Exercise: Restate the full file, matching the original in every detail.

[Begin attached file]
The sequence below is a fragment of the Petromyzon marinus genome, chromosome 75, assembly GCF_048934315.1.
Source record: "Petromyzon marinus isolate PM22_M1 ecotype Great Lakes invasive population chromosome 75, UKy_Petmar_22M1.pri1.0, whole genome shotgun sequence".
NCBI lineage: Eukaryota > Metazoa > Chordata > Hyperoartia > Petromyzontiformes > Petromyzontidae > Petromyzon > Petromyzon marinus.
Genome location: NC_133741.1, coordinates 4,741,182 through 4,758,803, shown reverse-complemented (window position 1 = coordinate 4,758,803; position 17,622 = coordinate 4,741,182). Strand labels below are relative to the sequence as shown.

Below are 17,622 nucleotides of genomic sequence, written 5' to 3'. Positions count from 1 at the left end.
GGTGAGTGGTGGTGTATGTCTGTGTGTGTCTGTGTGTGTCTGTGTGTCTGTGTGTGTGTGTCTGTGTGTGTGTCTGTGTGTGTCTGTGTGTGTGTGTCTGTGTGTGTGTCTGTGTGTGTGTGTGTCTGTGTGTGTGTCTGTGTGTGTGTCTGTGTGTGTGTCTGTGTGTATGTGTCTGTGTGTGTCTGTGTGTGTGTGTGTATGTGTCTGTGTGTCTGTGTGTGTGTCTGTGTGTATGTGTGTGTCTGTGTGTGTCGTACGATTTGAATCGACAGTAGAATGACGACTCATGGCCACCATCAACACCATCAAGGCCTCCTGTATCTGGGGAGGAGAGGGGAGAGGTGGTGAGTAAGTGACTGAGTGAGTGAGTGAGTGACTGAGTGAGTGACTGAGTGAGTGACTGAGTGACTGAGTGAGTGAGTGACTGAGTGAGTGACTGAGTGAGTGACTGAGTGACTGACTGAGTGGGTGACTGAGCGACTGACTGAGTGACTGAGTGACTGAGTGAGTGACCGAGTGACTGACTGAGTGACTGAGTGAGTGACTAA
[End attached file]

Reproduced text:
The sequence below is a fragment of the Petromyzon marinus genome, chromosome 75, assembly GCF_048934315.1.
Source record: "Petromyzon marinus isolate PM22_M1 ecotype Great Lakes invasive population chromosome 75, UKy_Petmar_22M1.pri1.0, whole genome shotgun sequence".
NCBI lineage: Eukaryota > Metazoa > Chordata > Hyperoartia > Petromyzontiformes > Petromyzontidae > Petromyzon > Petromyzon marinus.
Genome location: NC_133741.1, coordinates 4,741,182 through 4,758,803, shown reverse-complemented (window position 1 = coordinate 4,758,803; position 17,622 = coordinate 4,741,182). Strand labels below are relative to the sequence as shown.

Below are 17,622 nucleotides of genomic sequence, written 5' to 3'. Positions count from 1 at the left end.
GGTGAGTGGTGGTGTATGTCTGTGTGTGTCTGTGTGTGTCTGTGTGTCTGTGTGTGTGTGTCTGTGTGTGTGTCTGTGTGTGTCTGTGTGTGTGTGTCTGTGTGTGTGTCTGTGTGTGTGTGTGTCTGTGTGTGTGTCTGTGTGTGTGTCTGTGTGTGTGTCTGTGTGTATGTGTCTGTGTGTGTCTGTGTGTGTGTGTGTATGTGTCTGTGTGTCTGTGTGTGTGTCTGTGTGTATGTGTGTGTCTGTGTGTGTCGTACGATTTGAATCGACAGTAGAATGACGACTCATGGCCACCATCAACACCATCAAGGCCTCCTGTATCTGGGGAGGAGAGGGGAGAGGTGGTGAGTAAGTGACTGAGTGAGTGAGTGAGTGACTGAGTGAGTGACTGAGTGAGTGACTGAGTGACTGAGTGAGTGAGTGACTGAGTGAGTGACTGAGTGAGTGACTGAGTGACTGACTGAGTGGGTGACTGAGCGACTGACTGAGTGACTGAGTGACTGAGTGAGTGACCGAGTGACTGACTGAGTGACTGAGTGAGTGACTAA